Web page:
Descartes and Anselm would say you are making a logical contradiction by saying

“God does not exist” because of the fact that this statement conflicts with the

very concept of God including the property of existence, with Kant, making this

sort of a statement involves no contradiction. For postulating non-existence as

a part of a thing’s concept sort of negates any argumentative power that the

concept’s other qualities might have had. A concept of a thing should focus on

its defining qualities, such as cold and Budweiser, rather than on its existence.

Anselm’s original reply to Gaulino might be applicable here in a defense

against Kant. Perhaps it is possible to deny the existence of mere things (be

they islands or Budweisers) without logical contradiction, but in the case of a

most-perfect being, ‘existence’ must be part of its concept. Perhaps it is

possible that an island can be said not to have existed, maybe if tectonic

plates hadn’t shifted in a certain way. But God is not bound by the constraints

of causality; God transcends cause, existing throughout all time. So in the

concept of God is ‘existence’, as well as His various other attributes. So to

say “God does not exist” is contradictory, after all.

Kant counters this with a devastating blow. He reduces the ontological

argument to a tautology:

“The concept of an all-perfect being includes existence.” “We hold this concept

in our minds, therefore the being must exist.” “Thus, an existent being exists.”

Even if we grant the argument numerous favors, letting it escape from

plenty of foibles, in the end, it still doesn’t really tell us anything

revealing. “All the trouble and labour bestowed on the famous ontological or

Cartesian proof of the existence of a supreme Being from concepts alone is

trouble and labour wasted. A man might as well expect to become richer in

knowledge by the aid of mere ideas as a merchant to increase his wealth by

adding some noughts to his cash-account.” (Kant, 630)

Anselm’s argument was not designed to convince unbelievers, but to be

food for believers like Gaunilo who wished see what results the tool of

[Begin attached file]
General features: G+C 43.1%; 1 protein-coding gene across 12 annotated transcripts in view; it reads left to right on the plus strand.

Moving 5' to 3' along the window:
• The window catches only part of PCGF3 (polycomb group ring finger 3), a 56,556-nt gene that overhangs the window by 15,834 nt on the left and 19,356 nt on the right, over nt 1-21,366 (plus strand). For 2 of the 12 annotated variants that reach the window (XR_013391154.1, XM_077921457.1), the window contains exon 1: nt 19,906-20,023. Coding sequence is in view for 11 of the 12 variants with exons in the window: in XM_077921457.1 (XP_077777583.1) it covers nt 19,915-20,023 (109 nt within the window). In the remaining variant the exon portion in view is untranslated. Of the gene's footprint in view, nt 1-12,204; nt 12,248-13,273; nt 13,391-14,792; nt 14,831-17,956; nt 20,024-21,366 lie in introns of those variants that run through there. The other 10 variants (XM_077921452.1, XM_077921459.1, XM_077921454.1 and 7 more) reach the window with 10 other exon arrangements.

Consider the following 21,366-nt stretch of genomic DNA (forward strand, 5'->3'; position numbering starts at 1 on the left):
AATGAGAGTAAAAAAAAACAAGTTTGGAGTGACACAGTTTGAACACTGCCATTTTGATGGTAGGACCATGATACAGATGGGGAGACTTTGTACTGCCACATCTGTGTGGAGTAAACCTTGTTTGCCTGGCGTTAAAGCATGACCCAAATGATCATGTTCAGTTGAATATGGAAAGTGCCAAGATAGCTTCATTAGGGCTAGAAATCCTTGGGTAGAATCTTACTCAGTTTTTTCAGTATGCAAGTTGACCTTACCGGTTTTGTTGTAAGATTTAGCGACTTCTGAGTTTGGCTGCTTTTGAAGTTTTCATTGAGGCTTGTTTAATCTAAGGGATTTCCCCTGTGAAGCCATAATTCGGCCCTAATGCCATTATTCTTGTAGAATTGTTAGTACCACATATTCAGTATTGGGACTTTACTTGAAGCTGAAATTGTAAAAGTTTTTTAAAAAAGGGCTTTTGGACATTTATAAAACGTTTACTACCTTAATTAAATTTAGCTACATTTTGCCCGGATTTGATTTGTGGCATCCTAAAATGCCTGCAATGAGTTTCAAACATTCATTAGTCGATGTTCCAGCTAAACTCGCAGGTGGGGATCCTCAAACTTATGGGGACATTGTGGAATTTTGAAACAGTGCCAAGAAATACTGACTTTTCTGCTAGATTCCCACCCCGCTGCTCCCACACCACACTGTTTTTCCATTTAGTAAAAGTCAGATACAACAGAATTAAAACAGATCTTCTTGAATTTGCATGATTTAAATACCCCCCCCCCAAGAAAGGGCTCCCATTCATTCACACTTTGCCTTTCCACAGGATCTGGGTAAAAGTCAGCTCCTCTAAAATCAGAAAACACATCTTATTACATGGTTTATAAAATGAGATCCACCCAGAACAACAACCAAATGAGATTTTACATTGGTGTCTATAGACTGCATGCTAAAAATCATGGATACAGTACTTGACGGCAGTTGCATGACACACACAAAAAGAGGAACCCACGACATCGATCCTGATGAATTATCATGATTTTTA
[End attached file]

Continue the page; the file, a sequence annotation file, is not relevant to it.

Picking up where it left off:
dialectic will bring if applied to the question of God. While today the

argument seems weak, or even whimsical, it is a brave attempt to go without

dogma in explaining God. The argument “must stand or fall by its sheer

dialectical force. A principal reason of our difficulty in appreciating its

power may well be that pure dialectic makes but a weak appeal to our minds.”

(Knowles, 106)

I think I stand with St. Thomas and Kierkegaard in this matter, for it

seems that a purely logical argument of God’s existence is somewhat out of place.

One must be in a position of “faith seeking understanding”, in an a-posteriori

state of mind to appreciate an a-priori proof such as this. This is somewhat

odd and unsettling, for I tend to agree with logically sound arguments at all

other intersections of my life. It seems as if Church dogma these days

accentuates the mystery of God, staying away from reasoning such as Anselm’s to

attract followers. For to have faith in the mystery is what is admirable. One

should not be tempted to attend church smugly because it is illogical not to.


Anselm. Proslogium, Monologium, Cur Deus Homo. with introduction by Weber,

translated by S. N. Deane. Open Court, La Salle, 1948.

Copleston, Frederick. A History of Philosophy. Image Books, New York, 1994.

Honderich, Ted (editor). The Oxford Companion to Philosophy. Oxford University

Press, New York, 1995.

Kant, Immanuel. Critique of Pure Reason. Translated by N. K. Smith. London,

1933 (2nd edition).

Kierkegaard, Soren. Philisophical Fragments. Translated by D. F. Swenson.

Princeton University Press, 1962. Knowles, David. The Evolution of Medieval

Thought. Random House, New York, 1962.

Lotze, Rudolf. Microcosmus. Translated by Hamilton and Jones. Edinburgh, 1887.


Southern, Richard. Saint Anselm. Cambridge University Press, Cambridge, 1990.

Van Inwagen, Peter. Metaphysics. Westview Press, Boulder, 1993.

Category: Philosophy